It would be ideal to have access to full EU and Health Canada inspection reports, though that does not seem to be likely anytime soon. It is, however, valuable that publication of these reports permit linkage among the inspections and enforcement activities of the major health authorities. I await additional public transparency of all inspection results in EC member states, Japan, Brazil, and China.

  1. SHARING AMONG REGULATORY AUTHORITIES has become more common and can often be tracked in their sequential GXP inspections and enforcement actions. Thus, when FDA issues a warning letter it’s useful to consider that other health authorities have received communications about the underlying inspection months before the warning letter publishes. Similarly, actions by European inspectorates including removal of GMP certificates, may prompt inspections and potential enforcement actions from FDA, WHO and others. No longer does a firm deal with one regulatory authority after a problematic inspection. Expect this communication among regulatory authorities to increase as all are attempting to effectively leverage limited resources.  Regulatory and GMP intelligence staff must now track these related activities.

Sharing among global health authorities is another globalization effort that impacts the area of enforcement. A problematic inspection outcome from one authority often leads to inspections by several other regulatory authorities, and written communication from yet others. This also complicates business processes and potentially unnerves customers and business partners. A contract manufacturer, or a CRO against whom a health authority acts often suffers unfortunate consequences impacting the business of dozens of companies. Part of GMP Intelligence is to monitor these activities and communicate these to senior management.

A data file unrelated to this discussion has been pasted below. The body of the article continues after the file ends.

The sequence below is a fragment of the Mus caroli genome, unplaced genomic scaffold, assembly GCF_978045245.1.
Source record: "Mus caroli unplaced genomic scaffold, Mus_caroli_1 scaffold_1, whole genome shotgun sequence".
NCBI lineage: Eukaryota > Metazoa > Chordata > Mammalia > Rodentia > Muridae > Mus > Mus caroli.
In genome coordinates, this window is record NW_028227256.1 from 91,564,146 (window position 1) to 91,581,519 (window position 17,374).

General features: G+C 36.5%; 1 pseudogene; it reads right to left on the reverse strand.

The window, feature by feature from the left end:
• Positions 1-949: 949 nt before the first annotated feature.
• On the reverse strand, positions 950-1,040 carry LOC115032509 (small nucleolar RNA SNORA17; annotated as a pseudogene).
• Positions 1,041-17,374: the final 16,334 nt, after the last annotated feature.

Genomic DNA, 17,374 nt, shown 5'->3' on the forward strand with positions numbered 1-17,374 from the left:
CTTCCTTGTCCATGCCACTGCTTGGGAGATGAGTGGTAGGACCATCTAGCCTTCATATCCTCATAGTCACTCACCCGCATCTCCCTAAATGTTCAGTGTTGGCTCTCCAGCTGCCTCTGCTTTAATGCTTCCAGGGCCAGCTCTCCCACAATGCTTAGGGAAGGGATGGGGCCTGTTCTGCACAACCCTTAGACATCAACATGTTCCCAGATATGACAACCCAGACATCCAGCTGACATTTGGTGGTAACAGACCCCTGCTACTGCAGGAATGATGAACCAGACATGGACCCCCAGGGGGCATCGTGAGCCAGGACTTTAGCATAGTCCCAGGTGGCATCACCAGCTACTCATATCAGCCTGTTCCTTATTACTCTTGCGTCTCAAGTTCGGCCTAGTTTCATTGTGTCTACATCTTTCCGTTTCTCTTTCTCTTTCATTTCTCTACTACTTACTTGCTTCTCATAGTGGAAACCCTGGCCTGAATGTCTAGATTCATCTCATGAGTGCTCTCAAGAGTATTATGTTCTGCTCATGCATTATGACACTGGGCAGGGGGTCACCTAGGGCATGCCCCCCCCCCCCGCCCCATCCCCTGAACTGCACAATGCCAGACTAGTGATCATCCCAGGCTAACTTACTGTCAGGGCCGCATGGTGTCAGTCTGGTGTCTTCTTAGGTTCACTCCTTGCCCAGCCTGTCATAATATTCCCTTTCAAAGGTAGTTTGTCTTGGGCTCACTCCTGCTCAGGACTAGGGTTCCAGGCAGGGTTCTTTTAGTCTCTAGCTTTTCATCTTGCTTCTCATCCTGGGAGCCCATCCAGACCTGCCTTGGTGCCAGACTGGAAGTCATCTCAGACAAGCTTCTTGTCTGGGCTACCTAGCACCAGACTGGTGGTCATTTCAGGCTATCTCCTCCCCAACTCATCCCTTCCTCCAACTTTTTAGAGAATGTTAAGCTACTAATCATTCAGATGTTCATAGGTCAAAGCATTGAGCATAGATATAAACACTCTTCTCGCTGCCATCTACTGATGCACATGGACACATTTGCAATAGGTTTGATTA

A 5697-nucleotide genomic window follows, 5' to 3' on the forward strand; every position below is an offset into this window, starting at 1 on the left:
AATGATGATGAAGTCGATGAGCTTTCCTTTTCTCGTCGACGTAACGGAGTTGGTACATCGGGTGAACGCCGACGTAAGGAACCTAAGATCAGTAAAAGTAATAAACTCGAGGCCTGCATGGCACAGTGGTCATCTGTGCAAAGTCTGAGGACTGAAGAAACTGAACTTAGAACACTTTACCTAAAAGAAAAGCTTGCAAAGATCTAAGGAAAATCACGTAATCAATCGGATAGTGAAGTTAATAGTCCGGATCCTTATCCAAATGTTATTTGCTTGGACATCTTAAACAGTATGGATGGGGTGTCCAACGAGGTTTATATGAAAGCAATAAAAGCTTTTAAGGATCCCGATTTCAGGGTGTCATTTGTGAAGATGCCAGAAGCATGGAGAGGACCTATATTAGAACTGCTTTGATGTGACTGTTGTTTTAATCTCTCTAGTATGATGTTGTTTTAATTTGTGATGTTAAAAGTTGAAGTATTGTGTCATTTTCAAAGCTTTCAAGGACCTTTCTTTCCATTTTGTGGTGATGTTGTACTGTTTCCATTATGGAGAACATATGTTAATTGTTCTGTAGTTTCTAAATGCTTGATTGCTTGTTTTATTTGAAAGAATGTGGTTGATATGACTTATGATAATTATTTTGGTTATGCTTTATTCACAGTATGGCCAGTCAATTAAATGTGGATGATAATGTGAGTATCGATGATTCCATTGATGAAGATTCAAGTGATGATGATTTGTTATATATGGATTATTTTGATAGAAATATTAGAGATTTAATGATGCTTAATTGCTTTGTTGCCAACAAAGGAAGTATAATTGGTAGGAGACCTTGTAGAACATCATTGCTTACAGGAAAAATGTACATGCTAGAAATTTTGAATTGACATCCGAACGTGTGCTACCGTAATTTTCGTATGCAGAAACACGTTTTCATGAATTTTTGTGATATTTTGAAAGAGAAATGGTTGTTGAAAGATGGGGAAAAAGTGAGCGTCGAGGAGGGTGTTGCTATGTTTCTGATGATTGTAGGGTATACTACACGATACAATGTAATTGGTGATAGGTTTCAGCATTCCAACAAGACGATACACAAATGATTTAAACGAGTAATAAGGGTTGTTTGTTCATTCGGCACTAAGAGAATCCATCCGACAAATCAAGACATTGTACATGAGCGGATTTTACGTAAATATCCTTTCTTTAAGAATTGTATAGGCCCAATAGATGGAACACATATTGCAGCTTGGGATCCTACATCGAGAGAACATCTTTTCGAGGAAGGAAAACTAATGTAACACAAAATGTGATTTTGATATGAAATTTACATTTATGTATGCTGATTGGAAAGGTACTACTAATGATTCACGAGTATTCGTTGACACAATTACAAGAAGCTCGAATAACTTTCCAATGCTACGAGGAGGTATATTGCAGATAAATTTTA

1. HARMONIZATION among health authorities is alive and well. The most recent examples include guidance published regarding data governance and data integrity from: FDA, EMA, WHO, PIC/S, and MHRA. While there are some differences among the guidances, they are quite similar and it seems to have helped that many of the same individuals contributed to the development of several of these. Let’s be optimistic that the same holds for other items in the future.
  2. Most ‘big pharma’ firms, and some of the larger generic drug firms, now have STAFF DEDICATED TO REGULATORY AND GMP INTELLIGENCE EFFORTS. This activity is no longer performed as a part-time effort and has become a more valued activity within the pharma organizations. Smaller and mid-sized firms, however, often do not have sufficient resources to devote to this effort.
  3. Surveillance of the many dozen websites where relevant information is published is more efficient with software developed to scan and highlight newly published information. SOFTWARE ASSISTED SURVEILLANCE allows more time for effective analysis and meaningful communication to the larger organization. The complication is that many large firms will often not permit uploading of such limited use software.

Regulatory and GMP Intelligence efforts continue to increase in importance and when done effectively it provides significant competitive advantages to pharmaceutical and device firms. Even the firms with dedicated staff rely on subscription based newsletters and publications to supplement their efforts. Often these publications cover the many trade group meetings where regulatory authorities provide insight into new or pending requirements. It is impractical to staff to attend all these meetings. It is essential for firms to remain aware of the shifts in  interpretation of GMP requirements and expectations employing the many tools that are publicly available.